On June 9, 1986, plaintiffs filed suit seeking declaratory and injunctive relief challenging the liquor tax ordinance. Defendant moved to dismiss the action. The trial court denied the motion holding that when the city council substitutes one proposed ordinance for another on the council floor, the subject matter of the substitute ordinance must be germane to that of the original ordinance. The court found that the liquor tax ordinance was not germane to the aircraft fuel tax ordinance for which it was substituted and was, therefore, invalidity passed by the city council. The court further entered a preliminary injunction prohibiting the enforcement of the liquor tax and requiring the city to hold all funds paid under the tax to be held in an interest-bearing escrow account until further order of court.

The city first argues that the trial court erred by subjecting the substitute ordinance containing the liquor tax ordinance to a germaneness requirement. The trial court held that the substitute ordinance containing the liquor tax "was not germane to the original ordinance" and therefore "was in violation of the City Council's rules as well as the construction which parallels statutes and the constitution."

Under the city council's rules a motion to substitute is governed by Rule 33, which states as follows:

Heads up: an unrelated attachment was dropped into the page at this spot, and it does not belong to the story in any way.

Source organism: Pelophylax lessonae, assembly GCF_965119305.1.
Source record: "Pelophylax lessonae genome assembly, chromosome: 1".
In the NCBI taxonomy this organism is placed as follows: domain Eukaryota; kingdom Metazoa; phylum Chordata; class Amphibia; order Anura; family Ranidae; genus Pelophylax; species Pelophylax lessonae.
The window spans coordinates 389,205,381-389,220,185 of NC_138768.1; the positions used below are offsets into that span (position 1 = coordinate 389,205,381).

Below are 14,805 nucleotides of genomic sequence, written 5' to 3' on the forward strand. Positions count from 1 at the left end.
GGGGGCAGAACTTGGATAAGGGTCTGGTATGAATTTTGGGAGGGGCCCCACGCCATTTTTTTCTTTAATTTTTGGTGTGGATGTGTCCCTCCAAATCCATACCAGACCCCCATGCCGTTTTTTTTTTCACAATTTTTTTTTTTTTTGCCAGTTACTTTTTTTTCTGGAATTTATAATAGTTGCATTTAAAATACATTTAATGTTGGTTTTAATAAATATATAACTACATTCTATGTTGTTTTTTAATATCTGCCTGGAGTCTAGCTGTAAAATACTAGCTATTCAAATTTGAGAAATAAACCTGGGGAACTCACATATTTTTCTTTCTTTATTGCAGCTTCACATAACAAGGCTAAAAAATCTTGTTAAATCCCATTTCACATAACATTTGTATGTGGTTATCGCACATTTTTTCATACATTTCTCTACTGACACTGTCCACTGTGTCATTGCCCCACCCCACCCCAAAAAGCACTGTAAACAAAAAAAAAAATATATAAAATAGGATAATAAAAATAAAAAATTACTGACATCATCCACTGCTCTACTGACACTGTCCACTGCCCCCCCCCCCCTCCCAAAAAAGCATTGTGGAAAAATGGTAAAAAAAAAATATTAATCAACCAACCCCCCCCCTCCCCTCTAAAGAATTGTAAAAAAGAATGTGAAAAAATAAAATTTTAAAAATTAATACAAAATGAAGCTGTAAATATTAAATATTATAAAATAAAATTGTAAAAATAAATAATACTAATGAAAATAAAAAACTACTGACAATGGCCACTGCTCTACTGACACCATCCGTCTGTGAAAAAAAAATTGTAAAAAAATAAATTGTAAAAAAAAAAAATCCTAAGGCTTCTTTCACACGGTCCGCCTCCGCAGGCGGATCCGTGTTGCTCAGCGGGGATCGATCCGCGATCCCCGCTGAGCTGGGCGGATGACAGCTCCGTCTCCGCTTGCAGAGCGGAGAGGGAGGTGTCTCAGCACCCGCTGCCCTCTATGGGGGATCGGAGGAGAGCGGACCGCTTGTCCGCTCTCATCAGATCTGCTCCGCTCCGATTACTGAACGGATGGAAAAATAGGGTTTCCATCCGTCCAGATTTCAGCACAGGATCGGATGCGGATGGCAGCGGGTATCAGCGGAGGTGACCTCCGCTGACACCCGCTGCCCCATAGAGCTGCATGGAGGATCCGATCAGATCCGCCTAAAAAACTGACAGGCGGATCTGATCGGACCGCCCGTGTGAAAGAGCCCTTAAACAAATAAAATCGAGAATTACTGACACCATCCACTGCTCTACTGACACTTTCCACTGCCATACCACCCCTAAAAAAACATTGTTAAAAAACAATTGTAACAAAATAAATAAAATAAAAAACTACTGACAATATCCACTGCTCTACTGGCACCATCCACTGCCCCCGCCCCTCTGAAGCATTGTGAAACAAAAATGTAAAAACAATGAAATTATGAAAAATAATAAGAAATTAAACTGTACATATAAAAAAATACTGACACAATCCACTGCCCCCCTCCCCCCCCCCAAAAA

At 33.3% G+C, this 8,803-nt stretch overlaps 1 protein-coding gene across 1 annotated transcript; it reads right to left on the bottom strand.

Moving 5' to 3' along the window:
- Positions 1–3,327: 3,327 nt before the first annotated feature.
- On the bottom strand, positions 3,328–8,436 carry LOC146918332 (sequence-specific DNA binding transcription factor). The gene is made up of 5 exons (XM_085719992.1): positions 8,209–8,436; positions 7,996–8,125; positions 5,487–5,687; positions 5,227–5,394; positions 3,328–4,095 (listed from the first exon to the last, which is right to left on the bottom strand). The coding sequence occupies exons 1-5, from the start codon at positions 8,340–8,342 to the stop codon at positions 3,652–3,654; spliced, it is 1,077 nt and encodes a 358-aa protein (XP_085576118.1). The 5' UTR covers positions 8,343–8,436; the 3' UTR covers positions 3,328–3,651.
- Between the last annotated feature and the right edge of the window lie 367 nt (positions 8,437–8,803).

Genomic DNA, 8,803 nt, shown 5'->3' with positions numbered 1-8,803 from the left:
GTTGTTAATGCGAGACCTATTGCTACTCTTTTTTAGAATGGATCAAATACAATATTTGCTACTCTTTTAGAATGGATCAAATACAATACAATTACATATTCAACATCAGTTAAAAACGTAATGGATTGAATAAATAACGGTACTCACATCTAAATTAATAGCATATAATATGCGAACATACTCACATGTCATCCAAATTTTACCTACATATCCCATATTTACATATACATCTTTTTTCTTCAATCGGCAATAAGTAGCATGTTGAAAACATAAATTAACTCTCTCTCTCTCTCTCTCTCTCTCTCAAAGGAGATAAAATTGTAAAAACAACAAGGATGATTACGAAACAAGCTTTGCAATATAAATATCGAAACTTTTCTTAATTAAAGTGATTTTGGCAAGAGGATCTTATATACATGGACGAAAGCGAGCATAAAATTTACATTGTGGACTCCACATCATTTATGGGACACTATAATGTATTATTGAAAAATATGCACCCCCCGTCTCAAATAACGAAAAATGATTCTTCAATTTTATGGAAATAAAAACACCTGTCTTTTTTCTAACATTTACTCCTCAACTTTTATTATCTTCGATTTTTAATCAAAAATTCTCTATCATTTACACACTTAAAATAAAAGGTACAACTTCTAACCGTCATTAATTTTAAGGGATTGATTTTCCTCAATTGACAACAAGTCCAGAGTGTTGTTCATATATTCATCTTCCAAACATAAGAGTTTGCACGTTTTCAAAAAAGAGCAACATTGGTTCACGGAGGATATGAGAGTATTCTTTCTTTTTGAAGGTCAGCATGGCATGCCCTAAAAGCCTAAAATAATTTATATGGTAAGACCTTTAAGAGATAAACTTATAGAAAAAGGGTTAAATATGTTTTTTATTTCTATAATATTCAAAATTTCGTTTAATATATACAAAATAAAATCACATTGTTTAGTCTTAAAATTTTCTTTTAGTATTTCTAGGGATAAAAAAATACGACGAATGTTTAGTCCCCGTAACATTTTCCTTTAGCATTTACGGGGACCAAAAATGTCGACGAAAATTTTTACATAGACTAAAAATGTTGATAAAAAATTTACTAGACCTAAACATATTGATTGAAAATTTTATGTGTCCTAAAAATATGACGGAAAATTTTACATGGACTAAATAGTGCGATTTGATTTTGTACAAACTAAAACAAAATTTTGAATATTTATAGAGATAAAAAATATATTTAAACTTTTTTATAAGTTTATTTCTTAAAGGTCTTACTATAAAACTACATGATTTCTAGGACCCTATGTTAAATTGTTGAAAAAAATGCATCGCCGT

"A substitute for any original proposition under debate or for any pending amendment to such proposition may be entertained notwithstanding that at such time further amendment is admissible; and if accepted by the Council by a majority vote of the Aldermen entitled by law to be elected shall entirely supercede such original proposition or amendment, as the case may be, and cut off all amendments appertaining thereto." (Council Rules, R. 33.)

A plain reading of the rule reveals no germaneness requirement. Plaintiffs argue that the germaneness requirement for motions to amend under Rule 30 also governs Rule 33 motions to substitute. Rule 30 states that "[an] amendment modifying the intention shall be in order; but an amendment relating to a different subject shall not be in order." (Council Rules, R. 30.) Plaintiffs note that under council Rule 47 (Council Rules, R. 47), Robert's Rules of Order (Robert's Rules of Order Newly Revised (1970)) govern council deliberations to the extent that those rules are not inconsistent with the council's rules. Under section 12 of Robert's Rules of Order a substitute is one type of an amendment. Plaintiffs argue, therefore, that the germaneness requirement for amendments to ordinances found in Rule 30 applies equally to substitute ordinances.